North Polo Club (NPC) is becoming an important venue for polo and equestrian sports. Located at the Big Ben Farm in Pulilan, Bulacan, it is home to mallet-wielding businessmen, politicians, expatriates and celebrities.
They play for the love of the sport and enjoy the hospitality of lawyer-businessman and polo patron Pacifico “Jun” Eusebio Jr. and his family. The Dr. Paquito Eusebio Polo Field was named in honor of his father.
Actor Diether Ocampo recently hosted a polo event called Cockatoo Cup, a nod to the birds of Big Ben Farm.
The place has a relaxing atmosphere. “Good company and meeting great people of Bulacan are a great bonus. Polo is getting more exciting with more games. We are focused on developing NPC so they can enjoy,” Ocampo said.
“Friends and games come together here. It’s a fellowship,” said José Marie “Butch” Albert, chair of Fila iSport.
Eusebio formed the NPC to promote polo in the Philippines and make it accessible to more players and aspirants.
“This is not a membership club, but a friendship club. It’s for those who are willing to learn and play polo. People welcome you with a smile,” he said.
There are no exorbitant monthly fees. Players bring their horses and play for free. Regular players who board horses at NPC stables pay a modest fee. Expatriates can lease horses. Players enjoy free merienda during practice games.
To give more opportunities to more players, the games are a round-robin match of three teams. Unlike other polo events which consist of two games, NPC opened a third game for beginners to test their skills.
“Mounting three games means there are at least 10 new players. That’s unheard of in other clubs. Usually, only two to three new players crop up in a year,” said Lope “Jun” Juban Jr.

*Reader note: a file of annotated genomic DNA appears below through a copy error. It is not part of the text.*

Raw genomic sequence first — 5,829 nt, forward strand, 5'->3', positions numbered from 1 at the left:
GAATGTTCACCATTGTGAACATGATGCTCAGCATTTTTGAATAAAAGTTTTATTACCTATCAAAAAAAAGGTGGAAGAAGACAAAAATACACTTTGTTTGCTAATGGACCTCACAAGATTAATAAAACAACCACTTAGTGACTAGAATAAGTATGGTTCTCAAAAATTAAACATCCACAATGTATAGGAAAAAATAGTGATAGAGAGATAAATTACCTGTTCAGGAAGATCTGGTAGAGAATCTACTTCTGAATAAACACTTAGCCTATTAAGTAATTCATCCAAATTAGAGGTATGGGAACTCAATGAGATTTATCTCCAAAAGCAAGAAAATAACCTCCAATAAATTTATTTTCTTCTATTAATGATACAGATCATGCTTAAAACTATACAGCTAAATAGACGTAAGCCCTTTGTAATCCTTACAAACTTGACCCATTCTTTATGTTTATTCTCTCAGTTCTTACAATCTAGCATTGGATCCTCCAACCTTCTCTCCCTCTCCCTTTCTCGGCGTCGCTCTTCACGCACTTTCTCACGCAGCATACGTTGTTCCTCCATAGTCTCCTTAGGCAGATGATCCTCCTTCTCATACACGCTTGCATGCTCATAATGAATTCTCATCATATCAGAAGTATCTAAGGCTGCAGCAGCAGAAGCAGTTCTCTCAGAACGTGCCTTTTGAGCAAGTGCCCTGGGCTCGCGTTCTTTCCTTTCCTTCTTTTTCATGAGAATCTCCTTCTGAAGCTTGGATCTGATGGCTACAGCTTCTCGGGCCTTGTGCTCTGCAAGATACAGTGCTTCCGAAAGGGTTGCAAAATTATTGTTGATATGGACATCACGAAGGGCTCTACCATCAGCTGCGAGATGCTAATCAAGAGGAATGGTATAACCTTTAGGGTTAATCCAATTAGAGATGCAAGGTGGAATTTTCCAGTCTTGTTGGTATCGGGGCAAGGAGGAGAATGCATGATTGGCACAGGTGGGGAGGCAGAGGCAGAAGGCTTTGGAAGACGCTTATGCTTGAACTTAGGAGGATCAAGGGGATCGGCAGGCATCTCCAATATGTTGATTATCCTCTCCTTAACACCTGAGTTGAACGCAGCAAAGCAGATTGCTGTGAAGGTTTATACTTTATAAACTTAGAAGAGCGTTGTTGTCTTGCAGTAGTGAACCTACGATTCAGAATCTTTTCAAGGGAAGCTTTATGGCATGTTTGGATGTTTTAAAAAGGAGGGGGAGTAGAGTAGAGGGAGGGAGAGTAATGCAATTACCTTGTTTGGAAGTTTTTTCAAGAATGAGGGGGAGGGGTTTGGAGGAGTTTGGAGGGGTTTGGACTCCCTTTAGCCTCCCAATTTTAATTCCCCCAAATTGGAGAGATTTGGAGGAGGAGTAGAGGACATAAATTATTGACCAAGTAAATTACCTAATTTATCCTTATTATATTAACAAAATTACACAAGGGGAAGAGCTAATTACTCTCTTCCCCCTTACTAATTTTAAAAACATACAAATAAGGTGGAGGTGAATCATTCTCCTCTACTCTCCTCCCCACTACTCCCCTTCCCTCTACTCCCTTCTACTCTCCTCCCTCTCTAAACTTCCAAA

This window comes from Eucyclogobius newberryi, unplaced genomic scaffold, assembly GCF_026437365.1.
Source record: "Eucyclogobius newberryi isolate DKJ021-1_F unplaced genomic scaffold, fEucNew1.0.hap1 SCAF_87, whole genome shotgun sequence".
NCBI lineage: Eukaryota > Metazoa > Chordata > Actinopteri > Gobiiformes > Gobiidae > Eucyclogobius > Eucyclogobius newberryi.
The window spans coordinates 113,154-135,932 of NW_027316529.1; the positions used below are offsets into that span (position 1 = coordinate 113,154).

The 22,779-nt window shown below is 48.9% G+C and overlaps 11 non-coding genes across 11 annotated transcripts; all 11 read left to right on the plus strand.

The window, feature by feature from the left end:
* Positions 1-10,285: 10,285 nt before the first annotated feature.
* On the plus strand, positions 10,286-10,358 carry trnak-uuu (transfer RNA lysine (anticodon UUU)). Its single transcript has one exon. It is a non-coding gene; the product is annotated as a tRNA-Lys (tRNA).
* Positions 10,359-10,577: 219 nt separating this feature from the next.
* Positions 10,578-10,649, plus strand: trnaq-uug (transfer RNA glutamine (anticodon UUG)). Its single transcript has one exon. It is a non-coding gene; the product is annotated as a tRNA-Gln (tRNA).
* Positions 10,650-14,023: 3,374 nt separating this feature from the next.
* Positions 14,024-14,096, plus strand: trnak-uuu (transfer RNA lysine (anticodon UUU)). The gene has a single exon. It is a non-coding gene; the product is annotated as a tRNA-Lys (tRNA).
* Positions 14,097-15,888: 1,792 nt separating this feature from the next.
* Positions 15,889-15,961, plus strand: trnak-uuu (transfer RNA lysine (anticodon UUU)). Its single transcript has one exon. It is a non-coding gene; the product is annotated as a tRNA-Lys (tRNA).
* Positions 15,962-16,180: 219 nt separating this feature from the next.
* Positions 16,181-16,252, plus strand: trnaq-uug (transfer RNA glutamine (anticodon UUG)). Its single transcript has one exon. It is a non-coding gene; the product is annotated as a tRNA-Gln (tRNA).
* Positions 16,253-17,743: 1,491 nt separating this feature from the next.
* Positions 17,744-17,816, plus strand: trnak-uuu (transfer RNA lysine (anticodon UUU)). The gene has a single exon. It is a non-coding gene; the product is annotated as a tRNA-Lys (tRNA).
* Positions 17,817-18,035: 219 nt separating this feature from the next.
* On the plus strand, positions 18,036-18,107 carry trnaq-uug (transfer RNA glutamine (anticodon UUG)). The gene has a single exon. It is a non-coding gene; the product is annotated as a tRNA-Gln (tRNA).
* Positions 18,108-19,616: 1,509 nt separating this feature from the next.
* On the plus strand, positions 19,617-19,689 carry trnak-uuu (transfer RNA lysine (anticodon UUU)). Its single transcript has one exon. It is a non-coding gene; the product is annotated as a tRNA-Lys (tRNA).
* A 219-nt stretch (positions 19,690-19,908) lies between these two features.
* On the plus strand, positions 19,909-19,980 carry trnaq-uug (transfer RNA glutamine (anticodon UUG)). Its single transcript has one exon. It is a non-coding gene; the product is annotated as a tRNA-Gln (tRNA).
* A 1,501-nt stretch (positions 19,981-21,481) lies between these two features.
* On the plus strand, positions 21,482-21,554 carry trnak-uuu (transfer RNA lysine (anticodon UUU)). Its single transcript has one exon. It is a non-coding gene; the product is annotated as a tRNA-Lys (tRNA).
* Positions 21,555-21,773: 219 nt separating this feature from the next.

Isabela Vice Gov. Antonio “Tonypet” Albano started playing three years ago at age 49 in NPC. Four months into the game, he scored three goals at the Tomlinson Cup in Malaysia. He’s been lucky playing with the winningest teams at NPC.
Australia-based equestrian Michelle Cojuangco Barrera scored two goals in her first game after eight days of learning polo. A show jumper, she has won a couple of awards in the World Cup in Asia-Pacific. She comes to Manila to train equestrians.
Asked why she’d come up all the way from Makati to NPC, she attributed it to her exposure to the ranch life in Australia. “I’m very sensitive to horses and their well-being,” she said. “I find it unfair to keep horses in stables every day. Here, I get the best of both worlds. I have a big open space where I feel I can escape. It’s my slice of paradise. The horses can be free here in the fields.”
Marina Rose Best, advisor at the Asian Development Bank, drives up to Pulilan four times a week. A newbie, she has been getting noticed for her assertive spirit.
Calatagan Vice Mayor Andrea del Rosario, one of the powerful players in the new batch, was trained by professional five-goaler Anthony Garcia.
More than 10 years ago, Eusebio, Juban and other polo veterans such as Jun Beltran, Jim Donovan and Sonny and Freddie Borromeo formed a group called “indies” or independent horse owners. Due to the exorbitant cost of polo, other players need to be “mounted” or supported by polo patrons. The indies are individuals who can financially maintain their sport. Later on, newer players such as politician-businessman Michael “Mikee” Romero and Albano joined the group.
The Eusebios are the only polo-playing family in the Philippines. Eusebio’s children—Nicole, Benjamin or Jam, Marisue and Daniella—belong to the new breed of players.
“The Eusebio girls are strong and competitive players. They don’t ask for anything. They compete with the men and play up there with them. Jam plays in the high goal. He’s got the skill level and understands the game,” said Jack Clark Jr., former player and polo annotator.
Family friend and entrepreneur Jude Cue of Conluck Infinity Industrial has a string of horses in NPC’s stables. His sons, Finnegan, Sebastian and Christopher, have been trained by Benjamin.
“The Cues understand each other well. They know where to hit the ball and hit the ball to each other,” said Clark.
Last weekend, Cue hosted the Second Conluck Cup, which had US Ambassador Sung Kim and New Zealand Ambassador David Strachan as VIP guests.
The low goal match consisted of two teams with five players instead of four to give chances to others. The White Team, which included Barrera, Christopher Cue, Miguel Ostwani, Alexander Vogl and trainer Reggie Reyes, won, 4-2.
The mid-goal was an evenly matched game for three teams. The winning White Team of Daniella Eusebio, Finn and Sebastian Cue and trainer Gerry Asahan, scored three goals.
In the high goal, the Black Team of Albano, Romero, Dart Giercke and Garcia won, 7-1. Romero scored six goals. “They showed good team work. Mikee is riding and hitting the ball much better. He’s got terrific angle shots,” said Clark. —CONTRIBUTED